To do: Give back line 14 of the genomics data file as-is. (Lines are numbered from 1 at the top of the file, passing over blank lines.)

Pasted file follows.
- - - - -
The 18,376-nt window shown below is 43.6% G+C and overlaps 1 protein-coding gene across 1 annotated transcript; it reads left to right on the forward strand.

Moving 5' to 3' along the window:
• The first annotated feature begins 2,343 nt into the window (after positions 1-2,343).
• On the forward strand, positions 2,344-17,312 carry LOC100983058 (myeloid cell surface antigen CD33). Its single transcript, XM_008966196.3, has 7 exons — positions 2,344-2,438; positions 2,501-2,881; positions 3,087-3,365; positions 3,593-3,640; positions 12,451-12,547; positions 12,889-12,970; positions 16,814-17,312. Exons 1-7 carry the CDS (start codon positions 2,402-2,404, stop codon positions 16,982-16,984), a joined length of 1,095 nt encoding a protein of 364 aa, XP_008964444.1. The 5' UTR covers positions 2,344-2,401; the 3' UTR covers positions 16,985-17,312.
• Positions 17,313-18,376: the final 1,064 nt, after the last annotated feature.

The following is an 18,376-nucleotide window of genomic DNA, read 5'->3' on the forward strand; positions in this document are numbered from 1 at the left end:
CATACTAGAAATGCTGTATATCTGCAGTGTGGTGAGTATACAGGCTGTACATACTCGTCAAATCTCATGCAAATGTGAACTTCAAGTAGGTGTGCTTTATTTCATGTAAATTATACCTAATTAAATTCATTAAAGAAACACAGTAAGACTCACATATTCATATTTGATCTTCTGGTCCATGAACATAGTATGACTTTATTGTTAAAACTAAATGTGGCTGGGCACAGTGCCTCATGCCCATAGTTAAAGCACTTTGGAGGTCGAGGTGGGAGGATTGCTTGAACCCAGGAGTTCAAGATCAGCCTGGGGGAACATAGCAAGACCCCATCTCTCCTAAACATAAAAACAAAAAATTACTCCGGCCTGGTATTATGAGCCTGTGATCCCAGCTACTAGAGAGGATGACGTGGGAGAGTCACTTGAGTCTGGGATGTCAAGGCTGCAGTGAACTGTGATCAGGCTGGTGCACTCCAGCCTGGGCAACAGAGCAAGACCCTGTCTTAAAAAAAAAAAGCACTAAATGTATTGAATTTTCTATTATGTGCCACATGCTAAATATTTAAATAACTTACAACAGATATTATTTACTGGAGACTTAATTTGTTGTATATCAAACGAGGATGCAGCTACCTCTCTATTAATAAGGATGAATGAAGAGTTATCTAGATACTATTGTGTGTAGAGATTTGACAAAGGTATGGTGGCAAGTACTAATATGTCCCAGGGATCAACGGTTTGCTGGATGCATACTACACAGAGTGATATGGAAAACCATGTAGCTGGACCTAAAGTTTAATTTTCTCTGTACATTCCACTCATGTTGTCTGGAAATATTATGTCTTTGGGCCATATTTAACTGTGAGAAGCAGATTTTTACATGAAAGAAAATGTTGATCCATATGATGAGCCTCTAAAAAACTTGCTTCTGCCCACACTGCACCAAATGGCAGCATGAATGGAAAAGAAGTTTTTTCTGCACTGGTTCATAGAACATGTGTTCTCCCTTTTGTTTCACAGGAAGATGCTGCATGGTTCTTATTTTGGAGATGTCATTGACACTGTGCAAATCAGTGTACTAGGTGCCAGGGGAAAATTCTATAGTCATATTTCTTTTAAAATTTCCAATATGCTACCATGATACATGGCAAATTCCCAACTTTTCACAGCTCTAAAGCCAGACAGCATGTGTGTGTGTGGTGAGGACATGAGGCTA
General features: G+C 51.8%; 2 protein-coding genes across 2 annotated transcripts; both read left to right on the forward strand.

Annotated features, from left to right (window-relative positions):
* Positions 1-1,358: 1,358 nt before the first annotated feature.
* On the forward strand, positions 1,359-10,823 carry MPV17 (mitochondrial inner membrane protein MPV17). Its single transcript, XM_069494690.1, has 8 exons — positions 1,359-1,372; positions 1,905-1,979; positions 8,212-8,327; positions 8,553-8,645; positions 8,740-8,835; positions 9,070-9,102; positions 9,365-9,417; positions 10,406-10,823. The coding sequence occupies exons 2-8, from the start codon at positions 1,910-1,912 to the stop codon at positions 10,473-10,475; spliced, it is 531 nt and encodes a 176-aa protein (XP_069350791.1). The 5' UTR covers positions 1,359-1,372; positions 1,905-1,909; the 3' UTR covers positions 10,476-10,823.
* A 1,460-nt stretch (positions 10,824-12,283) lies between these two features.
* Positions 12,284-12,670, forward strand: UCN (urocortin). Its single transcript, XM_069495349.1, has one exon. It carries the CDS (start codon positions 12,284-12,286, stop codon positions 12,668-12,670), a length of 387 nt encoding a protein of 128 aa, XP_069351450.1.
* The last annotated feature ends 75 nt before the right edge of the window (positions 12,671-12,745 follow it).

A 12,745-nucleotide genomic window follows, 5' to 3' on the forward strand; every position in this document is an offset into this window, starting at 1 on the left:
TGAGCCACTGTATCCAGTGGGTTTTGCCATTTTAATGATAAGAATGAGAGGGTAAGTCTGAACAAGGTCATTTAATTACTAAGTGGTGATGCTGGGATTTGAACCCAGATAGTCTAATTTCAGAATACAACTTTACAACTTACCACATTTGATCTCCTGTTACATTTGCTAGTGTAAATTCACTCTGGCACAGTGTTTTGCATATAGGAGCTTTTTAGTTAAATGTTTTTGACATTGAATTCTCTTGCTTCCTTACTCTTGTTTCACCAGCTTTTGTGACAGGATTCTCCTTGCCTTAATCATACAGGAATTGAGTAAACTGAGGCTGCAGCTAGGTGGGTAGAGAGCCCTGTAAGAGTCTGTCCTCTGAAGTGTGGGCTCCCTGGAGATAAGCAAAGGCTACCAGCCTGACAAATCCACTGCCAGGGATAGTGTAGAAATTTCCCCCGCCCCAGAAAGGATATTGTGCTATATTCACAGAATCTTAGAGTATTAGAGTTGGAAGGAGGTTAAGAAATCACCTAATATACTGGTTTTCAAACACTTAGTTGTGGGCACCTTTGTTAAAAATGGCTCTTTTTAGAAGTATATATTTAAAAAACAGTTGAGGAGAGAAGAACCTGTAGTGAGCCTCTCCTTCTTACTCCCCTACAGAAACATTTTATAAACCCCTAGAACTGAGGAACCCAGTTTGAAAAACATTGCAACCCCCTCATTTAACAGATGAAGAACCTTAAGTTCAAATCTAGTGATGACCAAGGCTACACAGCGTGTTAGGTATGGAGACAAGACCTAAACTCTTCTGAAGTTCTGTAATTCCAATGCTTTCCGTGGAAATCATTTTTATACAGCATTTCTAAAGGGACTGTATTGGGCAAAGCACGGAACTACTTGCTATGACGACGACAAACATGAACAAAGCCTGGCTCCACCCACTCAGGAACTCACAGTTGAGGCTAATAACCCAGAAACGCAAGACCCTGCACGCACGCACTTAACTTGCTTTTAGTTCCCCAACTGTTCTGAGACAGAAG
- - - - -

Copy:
* The last annotated feature ends 75 nt before the right edge of the window (positions 12,671-12,745 follow it).